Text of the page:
The boards report to 12 executive sponsors, all political appointees. Only two of the 12 had been appointed as of Feb. 22. Each of the 12 will review the boards for which they are responsible and pass their recommendation to George and Muir, including recommendations to retain, realign, terminate, or otherwise change the boards, Gough said. The sponsors may also recommend ideas for changing the governance of boards required in an act of Congress or executive order of the President. Muir and George will present recommendations to Austin in June.
A review of the Defense Business Board was due from Deputy Secretary of Defense Kathleen H. Hicks on Feb. 16, along with a review of the Defense Policy Board from Acting Under Secretary of Defense for Policy Amanda J. Dory.
Asked about the appropriateness of starting the reviews without 10 of the 12 sponsors in place, Gough said, “In most instances, the current incumbent is an official [who] has been in the department for some time and, as such, has knowledge of the advisory committee, its mission, and value.”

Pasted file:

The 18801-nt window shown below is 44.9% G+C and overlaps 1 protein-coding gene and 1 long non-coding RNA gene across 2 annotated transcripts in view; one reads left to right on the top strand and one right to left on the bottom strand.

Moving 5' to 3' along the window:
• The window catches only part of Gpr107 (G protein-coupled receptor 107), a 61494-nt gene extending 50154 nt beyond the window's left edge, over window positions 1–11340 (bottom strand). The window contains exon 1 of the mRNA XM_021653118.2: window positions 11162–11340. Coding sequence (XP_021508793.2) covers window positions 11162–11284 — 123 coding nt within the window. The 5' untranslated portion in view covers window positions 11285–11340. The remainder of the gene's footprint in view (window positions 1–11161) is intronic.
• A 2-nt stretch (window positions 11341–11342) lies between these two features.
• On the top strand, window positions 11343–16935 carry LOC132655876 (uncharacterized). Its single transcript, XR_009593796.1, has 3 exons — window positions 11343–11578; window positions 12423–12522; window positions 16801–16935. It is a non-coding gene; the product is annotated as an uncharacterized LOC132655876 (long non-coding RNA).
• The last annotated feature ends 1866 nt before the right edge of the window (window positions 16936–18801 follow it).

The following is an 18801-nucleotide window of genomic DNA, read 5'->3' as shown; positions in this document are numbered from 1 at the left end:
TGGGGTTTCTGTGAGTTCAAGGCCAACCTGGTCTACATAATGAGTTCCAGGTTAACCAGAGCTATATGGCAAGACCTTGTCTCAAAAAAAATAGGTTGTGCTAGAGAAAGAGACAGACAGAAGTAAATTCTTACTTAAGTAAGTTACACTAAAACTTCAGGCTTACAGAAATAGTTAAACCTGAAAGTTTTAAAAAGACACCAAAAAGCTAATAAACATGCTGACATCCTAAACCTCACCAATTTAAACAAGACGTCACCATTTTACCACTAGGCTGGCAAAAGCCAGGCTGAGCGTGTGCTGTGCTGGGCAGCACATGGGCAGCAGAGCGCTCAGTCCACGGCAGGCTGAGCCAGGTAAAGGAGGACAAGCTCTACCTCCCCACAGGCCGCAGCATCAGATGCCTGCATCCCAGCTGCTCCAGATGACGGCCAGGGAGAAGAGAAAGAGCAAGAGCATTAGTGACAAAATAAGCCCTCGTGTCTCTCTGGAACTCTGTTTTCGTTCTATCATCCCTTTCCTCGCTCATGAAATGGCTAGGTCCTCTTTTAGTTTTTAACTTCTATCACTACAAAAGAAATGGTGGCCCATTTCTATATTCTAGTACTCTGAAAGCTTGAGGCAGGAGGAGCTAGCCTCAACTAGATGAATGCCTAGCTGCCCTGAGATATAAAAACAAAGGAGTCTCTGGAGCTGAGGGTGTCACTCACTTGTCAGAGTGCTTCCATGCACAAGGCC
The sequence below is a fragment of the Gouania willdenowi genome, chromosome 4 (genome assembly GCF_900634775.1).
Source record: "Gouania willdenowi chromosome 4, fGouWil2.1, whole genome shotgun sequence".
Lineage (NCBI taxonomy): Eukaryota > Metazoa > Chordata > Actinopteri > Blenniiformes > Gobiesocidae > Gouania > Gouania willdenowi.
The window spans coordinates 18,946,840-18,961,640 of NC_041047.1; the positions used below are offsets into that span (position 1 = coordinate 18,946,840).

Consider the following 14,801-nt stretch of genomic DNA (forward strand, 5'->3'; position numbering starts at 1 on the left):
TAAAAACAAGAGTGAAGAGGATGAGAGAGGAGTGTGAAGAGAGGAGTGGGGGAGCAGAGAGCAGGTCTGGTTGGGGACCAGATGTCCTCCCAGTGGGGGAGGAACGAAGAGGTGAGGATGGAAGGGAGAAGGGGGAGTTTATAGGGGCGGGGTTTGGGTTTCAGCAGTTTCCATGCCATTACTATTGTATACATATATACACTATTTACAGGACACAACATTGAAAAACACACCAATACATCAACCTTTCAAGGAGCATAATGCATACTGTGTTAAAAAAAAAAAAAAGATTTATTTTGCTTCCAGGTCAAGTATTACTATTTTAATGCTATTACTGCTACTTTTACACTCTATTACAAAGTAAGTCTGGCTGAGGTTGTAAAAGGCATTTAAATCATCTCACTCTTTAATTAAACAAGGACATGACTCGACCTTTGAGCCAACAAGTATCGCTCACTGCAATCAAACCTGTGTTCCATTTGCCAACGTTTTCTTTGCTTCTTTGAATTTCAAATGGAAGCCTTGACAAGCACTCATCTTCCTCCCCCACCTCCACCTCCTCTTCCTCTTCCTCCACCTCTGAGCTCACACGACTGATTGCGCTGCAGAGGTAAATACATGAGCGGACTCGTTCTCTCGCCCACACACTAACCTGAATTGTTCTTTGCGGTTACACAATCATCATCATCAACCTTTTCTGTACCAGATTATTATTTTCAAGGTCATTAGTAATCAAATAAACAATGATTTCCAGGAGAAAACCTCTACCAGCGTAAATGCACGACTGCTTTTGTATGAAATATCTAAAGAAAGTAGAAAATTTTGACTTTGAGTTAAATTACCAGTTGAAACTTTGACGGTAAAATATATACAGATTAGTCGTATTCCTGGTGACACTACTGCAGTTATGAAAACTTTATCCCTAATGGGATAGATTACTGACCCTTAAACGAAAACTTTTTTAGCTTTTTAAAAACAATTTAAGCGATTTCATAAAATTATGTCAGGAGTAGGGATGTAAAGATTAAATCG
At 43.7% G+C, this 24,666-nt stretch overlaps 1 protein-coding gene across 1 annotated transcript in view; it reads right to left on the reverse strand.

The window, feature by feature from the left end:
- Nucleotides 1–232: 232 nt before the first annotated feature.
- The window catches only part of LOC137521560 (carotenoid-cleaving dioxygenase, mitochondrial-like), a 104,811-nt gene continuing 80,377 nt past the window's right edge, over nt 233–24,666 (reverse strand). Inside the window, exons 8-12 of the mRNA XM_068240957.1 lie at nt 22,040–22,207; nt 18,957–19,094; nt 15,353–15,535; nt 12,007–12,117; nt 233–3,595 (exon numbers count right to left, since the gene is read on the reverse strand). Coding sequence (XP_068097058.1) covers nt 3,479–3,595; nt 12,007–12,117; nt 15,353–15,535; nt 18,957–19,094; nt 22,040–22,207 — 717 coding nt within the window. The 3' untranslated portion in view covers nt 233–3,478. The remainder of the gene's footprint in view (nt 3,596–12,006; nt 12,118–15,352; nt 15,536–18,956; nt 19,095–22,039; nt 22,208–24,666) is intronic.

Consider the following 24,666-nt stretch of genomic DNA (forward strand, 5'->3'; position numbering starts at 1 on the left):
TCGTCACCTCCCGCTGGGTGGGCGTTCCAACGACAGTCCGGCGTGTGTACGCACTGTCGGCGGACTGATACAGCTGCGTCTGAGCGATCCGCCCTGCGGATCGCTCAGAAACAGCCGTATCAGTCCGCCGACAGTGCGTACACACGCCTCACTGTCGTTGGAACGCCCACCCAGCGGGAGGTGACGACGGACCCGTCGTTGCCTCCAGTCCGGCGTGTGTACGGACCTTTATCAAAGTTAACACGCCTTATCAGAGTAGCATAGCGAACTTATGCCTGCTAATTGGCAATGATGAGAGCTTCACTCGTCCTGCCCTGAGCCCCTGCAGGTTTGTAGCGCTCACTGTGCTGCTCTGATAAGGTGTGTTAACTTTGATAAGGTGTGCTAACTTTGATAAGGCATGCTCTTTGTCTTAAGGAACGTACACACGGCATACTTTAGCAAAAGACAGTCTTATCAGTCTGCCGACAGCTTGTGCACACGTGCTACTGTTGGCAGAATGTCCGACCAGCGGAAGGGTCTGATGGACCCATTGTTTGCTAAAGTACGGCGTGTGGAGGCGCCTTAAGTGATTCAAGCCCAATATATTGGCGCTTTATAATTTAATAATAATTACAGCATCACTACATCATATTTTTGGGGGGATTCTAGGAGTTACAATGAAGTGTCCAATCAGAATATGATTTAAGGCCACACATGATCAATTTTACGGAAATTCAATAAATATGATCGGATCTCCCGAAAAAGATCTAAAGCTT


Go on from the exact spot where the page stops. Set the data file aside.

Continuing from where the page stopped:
Sponsor submissions on the Defense Health Board, Defense Innovation Board, and Defense Science Board are due March 12.
Past and Future
The tradition of consulting nongovernment civilians dates back to George Washington’s appointing a commission to investigate Pennsylvania’s “Whiskey Rebellion” of distillers opposing a federal tax, according to the Congressional Research Service’s 2016 report, Federal Advisory Committees: An Introduction and Overview. By the 1900s, advisory committees were common, and the public had grown suspicious of many of the committees’ closed-door activities. In the 1950s, “private sector industries” began to set up committees to try to influence the government, including committees set up “under official auspices,” according to the CRS. By 1972, the proliferation of more than 2,600 committees across the federal government led Congress to pass the Federal Advisory Committee Act. About 1,000 advisory committees with 60,000 members advise the executive branch today, according to the General Services Administration.